Do androids dream of electric sheeps? It is a novel written by Philipp K. Dick in 1968, and yes, the name of the android in the movie is “K.”. So, do you still wonder about the relation between the movie and the book? You are right, BladeRunner: 2049 is a sequel to the movie made in 1982, BladeRunner directed by Ridley Scott, which was based on the novel “Do androids dream of electric sheeps?”.
The original movie was in a near future after the 2019 nuclear war. In that movie, the duty of our cop Rick Deckart (Harrison Ford) was to distinguish the androids from the humans. Again we have a cop (K.) whose duty is to find the illegal androids and to terminate them. Like many of the sequels, there are many similarities between both of the movies. Afterall, if you have a good formula, why not use it? Indeed, this is what I don’t like about sequels, they use the successful formula and forget to create a new story. We should also remind that the initial movie was a great success in becoming a cult science-fiction movie. But id did not have the same success for its performance in the theatres.
There are some serious differences from the original BladeRunner. First of all, BladeRunner:2049 has much more psychological explanations. The original movie had more action thanks to Ridley Scott. In the new version the characters have more time for thinking. But the plot goes very similar to the previous one.
Relation to the book?
Another important difference is that in this one, we are faced with a Pinocchio. The main character of our movie, police K., has a deep desire of feeling like a real human. You feel like he is searching for his magical fairy. If you look at the movie from this window, then you may say that Jared Leto is Gepetto. You can even find a whale where Pinocchio manages to run away from it. Furthermore, it is not only officer K., who wants to become like a human, but all the androids have this hope. They want to have similar rights to humans, because they believe and want to prove that they are similar to humans. Although this is different from the idea of the original book, it is interesting. But, it is not emphasized strongly.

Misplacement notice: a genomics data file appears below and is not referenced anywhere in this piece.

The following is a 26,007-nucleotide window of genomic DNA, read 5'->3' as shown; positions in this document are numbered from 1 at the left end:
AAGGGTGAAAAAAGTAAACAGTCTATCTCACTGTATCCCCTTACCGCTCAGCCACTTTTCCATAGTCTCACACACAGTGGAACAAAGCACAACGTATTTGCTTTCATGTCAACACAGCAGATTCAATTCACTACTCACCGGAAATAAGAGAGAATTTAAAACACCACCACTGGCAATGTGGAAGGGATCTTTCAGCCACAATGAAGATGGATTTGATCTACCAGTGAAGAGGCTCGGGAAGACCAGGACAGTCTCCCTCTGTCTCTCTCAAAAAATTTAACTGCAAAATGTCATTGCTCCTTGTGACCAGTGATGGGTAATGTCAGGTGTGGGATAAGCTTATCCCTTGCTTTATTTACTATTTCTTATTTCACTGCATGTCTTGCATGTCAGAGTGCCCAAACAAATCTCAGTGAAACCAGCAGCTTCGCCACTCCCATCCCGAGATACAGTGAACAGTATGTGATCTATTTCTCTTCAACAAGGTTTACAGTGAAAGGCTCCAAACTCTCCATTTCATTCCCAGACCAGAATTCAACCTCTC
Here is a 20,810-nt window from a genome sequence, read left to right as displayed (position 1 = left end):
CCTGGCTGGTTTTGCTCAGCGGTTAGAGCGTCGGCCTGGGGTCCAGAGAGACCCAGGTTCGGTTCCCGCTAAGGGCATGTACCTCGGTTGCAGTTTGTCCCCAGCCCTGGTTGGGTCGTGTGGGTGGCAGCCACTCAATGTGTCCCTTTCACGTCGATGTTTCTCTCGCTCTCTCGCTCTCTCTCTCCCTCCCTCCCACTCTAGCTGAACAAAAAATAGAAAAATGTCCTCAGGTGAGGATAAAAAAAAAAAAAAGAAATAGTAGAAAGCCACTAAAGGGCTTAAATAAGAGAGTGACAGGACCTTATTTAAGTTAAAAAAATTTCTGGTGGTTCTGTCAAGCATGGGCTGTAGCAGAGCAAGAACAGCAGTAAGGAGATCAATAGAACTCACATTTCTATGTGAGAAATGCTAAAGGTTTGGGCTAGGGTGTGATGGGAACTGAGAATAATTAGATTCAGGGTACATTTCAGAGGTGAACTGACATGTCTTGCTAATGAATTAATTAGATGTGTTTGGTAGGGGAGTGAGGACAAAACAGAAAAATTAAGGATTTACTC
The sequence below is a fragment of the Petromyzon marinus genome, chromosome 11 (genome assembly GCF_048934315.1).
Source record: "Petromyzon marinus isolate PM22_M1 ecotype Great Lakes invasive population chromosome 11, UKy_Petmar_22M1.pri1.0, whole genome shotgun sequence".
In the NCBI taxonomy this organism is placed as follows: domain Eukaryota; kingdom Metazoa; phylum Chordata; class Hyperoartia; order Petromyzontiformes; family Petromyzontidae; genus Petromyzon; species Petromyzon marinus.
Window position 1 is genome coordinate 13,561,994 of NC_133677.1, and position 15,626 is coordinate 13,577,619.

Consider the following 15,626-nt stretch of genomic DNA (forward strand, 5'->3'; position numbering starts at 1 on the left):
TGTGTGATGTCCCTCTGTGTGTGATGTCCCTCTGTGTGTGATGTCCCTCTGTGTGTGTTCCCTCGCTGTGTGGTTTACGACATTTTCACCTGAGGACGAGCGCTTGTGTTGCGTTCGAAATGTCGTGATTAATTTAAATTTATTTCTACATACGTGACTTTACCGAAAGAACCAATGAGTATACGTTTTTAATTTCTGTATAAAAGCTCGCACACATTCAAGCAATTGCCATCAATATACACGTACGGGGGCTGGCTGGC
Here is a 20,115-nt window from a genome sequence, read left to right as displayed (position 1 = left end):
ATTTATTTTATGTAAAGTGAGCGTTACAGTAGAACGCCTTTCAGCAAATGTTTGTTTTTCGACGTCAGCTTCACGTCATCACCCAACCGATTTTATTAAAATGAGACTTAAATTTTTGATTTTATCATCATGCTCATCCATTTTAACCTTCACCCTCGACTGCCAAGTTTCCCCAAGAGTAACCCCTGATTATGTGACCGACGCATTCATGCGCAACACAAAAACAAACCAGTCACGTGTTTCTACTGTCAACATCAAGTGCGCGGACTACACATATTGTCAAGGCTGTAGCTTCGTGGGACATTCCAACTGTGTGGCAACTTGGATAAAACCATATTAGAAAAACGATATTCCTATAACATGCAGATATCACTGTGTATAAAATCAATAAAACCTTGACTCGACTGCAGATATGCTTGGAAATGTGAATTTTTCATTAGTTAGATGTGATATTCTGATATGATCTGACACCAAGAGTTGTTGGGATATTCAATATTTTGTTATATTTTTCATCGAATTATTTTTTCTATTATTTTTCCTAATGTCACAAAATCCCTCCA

In the original book, the question was not that whether the androids can have similar properties with humans or not, rather it was even if they have very same properties with humans, does it make them conscious entities. Do we have the right to shoot them if they are conscious entities? I see the new movie as simplifying this question to a level where the androids can also have same properties with humans, and so they are conscious entities, we should not shoot them. While it is simplifying the problem, it shows as if it is more sophisticated by introducing more psychological motivations with respect to the first movie.
I think there will be even further sequels to this movie if the performance in theatres is successful. This movie is not as influential as the first one, but probably it is more successful in terms of numbers. Probably we will see further in the next movie related to the independence movements of the androids, and probably they will live in peace with humans by missing the main point of the original book.